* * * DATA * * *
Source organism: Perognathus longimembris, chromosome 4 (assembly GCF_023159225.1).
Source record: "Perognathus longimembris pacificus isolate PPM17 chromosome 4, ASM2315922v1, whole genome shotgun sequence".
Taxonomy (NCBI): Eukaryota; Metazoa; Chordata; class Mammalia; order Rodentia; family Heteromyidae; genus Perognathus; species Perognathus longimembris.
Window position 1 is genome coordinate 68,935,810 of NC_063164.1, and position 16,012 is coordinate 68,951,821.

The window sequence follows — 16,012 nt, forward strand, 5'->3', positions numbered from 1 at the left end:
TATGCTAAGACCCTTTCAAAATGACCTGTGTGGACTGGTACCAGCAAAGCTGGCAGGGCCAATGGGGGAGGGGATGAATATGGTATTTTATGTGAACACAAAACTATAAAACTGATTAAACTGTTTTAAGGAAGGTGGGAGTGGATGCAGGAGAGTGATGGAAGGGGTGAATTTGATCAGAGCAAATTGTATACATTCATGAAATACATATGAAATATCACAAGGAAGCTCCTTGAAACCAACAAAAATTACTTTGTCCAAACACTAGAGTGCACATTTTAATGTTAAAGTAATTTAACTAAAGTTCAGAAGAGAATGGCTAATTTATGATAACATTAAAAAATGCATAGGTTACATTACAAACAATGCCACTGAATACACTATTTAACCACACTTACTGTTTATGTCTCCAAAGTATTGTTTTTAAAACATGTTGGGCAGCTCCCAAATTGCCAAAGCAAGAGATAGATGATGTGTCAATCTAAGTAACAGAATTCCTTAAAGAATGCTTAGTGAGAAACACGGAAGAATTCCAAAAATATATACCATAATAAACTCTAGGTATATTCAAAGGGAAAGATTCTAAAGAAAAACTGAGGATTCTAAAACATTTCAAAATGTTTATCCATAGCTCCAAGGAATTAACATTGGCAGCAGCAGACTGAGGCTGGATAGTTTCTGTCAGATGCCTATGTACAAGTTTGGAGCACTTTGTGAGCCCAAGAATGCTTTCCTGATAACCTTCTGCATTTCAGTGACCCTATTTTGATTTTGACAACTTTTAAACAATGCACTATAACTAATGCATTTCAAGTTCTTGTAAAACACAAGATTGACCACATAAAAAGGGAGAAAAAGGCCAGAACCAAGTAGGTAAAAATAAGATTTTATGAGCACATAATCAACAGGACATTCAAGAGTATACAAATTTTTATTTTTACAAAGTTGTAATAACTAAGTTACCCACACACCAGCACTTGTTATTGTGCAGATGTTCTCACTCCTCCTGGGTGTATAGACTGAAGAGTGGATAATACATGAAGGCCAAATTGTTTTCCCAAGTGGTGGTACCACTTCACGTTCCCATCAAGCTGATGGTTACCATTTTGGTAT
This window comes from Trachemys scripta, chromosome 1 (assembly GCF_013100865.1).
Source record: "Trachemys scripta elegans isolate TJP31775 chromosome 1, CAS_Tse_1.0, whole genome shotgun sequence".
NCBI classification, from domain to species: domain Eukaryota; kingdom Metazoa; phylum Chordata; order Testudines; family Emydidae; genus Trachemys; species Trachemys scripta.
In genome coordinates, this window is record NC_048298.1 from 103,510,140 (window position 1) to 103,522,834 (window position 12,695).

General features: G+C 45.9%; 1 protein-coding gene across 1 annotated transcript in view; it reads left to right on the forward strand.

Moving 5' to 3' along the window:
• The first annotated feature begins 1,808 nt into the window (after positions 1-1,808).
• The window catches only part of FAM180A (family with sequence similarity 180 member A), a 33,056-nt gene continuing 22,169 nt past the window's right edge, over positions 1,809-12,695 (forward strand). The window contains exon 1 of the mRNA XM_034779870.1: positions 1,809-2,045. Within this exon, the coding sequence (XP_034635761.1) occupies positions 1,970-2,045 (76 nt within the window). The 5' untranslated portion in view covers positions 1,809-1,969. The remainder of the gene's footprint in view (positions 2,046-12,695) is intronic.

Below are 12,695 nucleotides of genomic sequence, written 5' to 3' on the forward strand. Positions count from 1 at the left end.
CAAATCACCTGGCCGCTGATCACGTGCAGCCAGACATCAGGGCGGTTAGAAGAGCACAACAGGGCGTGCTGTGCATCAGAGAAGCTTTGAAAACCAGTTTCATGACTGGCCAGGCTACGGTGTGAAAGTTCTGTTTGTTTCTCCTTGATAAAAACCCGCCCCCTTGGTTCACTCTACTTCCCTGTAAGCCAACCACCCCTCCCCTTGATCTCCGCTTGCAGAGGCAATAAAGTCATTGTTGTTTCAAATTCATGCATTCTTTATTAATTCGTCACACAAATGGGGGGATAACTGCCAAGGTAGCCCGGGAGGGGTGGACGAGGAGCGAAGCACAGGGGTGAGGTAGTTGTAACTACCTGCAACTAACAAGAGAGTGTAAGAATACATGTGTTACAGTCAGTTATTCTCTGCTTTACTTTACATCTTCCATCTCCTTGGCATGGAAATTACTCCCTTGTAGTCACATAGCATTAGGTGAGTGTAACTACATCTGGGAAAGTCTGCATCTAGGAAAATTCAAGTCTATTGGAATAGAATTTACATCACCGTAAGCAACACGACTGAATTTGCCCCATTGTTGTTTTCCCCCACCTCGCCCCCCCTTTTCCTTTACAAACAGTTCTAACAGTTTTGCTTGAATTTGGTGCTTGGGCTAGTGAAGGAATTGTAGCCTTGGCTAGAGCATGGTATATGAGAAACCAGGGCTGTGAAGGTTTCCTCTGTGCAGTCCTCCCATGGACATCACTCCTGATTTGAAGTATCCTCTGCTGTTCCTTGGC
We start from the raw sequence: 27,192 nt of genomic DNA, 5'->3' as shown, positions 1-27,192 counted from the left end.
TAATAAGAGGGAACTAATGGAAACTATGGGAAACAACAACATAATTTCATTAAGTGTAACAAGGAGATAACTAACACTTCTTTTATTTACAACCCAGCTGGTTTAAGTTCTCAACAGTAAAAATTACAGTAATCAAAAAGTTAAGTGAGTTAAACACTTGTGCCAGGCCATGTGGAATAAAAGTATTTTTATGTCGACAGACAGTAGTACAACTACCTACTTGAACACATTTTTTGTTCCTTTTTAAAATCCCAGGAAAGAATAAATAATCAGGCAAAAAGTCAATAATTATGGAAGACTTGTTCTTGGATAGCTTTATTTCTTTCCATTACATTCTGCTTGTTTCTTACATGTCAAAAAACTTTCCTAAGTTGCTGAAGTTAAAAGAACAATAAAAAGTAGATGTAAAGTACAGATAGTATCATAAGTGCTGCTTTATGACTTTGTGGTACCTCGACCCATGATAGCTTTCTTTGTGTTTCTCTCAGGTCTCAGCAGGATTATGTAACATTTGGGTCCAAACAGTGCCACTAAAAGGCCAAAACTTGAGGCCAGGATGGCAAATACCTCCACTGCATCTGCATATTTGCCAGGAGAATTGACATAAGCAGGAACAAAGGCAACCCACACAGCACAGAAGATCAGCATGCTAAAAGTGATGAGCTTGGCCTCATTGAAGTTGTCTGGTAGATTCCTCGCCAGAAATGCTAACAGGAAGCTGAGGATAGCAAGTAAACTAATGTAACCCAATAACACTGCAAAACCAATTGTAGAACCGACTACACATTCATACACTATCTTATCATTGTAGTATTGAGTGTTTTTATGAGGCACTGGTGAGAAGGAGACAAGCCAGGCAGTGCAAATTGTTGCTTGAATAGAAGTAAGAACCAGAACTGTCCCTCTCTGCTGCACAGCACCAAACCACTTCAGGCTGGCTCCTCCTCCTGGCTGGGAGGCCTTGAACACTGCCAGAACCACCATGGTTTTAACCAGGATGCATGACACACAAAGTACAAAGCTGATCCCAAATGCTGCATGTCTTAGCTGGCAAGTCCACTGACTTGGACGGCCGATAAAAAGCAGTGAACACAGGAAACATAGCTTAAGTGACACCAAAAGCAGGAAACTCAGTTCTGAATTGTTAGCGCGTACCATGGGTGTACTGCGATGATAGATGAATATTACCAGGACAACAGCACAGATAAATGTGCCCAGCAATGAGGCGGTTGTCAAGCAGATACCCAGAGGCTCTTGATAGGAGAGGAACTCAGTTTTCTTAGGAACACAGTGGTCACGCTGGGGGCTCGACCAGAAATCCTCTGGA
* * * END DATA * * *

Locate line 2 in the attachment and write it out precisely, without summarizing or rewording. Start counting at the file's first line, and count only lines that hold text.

Source record: "Perognathus longimembris pacificus isolate PPM17 chromosome 4, ASM2315922v1, whole genome shotgun sequence".